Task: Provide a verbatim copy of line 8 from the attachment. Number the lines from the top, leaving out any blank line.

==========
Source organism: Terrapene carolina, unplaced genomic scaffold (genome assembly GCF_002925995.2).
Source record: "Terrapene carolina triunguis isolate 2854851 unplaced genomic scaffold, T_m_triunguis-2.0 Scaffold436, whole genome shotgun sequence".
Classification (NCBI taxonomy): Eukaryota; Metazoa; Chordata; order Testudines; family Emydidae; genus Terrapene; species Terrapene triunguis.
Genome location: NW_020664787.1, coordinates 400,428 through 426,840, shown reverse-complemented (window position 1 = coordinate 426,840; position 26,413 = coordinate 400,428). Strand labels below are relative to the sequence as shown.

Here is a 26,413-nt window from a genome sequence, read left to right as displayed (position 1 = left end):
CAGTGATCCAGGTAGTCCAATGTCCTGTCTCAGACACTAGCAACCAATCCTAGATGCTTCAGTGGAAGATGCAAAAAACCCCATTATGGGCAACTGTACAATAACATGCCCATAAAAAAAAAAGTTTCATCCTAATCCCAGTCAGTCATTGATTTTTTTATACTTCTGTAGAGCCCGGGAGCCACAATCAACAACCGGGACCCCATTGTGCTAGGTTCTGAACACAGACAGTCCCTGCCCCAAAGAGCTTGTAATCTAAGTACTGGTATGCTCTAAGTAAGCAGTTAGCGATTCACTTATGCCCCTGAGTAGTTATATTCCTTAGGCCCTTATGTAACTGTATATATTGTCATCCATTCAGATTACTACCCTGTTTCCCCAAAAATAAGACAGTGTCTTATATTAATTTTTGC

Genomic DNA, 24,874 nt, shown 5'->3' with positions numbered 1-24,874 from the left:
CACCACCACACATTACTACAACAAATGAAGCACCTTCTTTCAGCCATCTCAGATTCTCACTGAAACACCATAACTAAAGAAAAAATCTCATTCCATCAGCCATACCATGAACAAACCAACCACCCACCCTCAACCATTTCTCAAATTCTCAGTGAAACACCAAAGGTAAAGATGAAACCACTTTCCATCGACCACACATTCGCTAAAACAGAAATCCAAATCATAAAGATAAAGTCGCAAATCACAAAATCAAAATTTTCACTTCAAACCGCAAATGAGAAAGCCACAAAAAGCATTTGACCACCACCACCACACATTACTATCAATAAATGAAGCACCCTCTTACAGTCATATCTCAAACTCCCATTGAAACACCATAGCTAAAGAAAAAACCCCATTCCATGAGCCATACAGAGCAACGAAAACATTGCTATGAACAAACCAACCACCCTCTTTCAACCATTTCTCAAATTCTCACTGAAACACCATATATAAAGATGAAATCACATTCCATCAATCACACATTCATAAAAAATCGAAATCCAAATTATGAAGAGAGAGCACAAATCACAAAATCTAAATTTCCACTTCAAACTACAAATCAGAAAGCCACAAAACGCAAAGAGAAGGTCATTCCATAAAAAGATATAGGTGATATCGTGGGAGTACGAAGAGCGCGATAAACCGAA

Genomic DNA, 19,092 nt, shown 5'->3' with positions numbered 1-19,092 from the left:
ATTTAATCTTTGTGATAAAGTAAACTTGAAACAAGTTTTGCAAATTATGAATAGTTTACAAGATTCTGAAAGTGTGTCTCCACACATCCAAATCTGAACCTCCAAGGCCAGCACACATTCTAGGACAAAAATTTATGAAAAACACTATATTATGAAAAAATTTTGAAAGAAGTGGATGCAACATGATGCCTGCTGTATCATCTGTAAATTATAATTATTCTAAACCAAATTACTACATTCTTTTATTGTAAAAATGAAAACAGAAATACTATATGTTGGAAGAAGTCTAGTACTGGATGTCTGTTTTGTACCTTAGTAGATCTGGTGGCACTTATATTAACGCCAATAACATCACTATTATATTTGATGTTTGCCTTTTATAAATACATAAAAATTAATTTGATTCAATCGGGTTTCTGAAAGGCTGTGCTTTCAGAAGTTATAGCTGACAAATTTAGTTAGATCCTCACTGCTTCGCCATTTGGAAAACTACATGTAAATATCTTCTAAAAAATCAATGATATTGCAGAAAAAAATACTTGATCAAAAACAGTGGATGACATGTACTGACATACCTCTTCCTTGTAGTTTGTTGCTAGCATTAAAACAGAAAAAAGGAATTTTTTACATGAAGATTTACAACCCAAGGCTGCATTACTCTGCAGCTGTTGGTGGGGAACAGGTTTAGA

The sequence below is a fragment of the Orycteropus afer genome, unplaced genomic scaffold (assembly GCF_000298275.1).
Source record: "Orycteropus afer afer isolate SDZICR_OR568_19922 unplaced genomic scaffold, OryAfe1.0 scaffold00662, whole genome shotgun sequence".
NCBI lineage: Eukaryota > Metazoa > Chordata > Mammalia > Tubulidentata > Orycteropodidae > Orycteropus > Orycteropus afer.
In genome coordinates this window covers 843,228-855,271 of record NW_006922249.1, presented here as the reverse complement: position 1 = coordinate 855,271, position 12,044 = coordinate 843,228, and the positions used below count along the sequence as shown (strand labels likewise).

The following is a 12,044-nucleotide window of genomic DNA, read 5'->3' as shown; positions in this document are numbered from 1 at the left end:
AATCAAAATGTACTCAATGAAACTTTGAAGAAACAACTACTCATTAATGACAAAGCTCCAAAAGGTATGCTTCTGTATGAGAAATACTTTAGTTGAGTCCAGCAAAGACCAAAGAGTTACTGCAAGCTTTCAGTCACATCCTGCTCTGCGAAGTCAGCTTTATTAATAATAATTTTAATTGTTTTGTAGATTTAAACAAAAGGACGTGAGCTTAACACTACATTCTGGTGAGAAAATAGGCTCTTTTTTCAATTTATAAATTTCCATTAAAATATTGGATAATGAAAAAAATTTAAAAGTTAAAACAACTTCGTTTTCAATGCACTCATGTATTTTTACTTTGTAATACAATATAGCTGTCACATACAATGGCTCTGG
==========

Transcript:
CACCACCACACATTACTACAACAAATGAAGCACCTTCTTTCAGCCATCTCAGATTCTCACTGAAACACCATAACTAAAGAAAAAATCTCATTCCATCAGCCATACCATGAACAAACCAACCACCCACCCTCAACCATTTCTCAAATTCTCAGTGAAACACCAAAGGTAAAGATGAAACCACTTTCCATCGACCACACATTCGCTAAAACAGAAATCCAAATCATAAAGATAAAGTCGCAAATCACAAAATCAAAATTTTCACTTCAAACCGCAAATGAGAAAGCCACAAAAAGCATTTGACCACCACCACCACACATTACTATCAATAAATGAAGCACCCTCTTACAGTCATATCTCAAACTCCCATTGAAACACCATAGCTAAAGAAAAAACCCCATTCCATGAGCCATACAGAGCAACGAAAACATTGCTATGAACAAACCAACCACCCTCTTTCAACCATTTCTCAAATTCTCACTGAAACACCATATATAAAGATGAAATCACATTCCATCAATCACACATTCATAAAAAATCGAAATCCAAATTATGAAGAGAGAGCACAAATCACAAAATCTAAATTTCCACTTCAAACTACAAATCAGAAAGCCACAAAACGCAAAGAGAAGGTCATTCCATAAAAAGATATAGGTGATATCGTGGGAGTACGAAGAGCGCGATAAACCGAA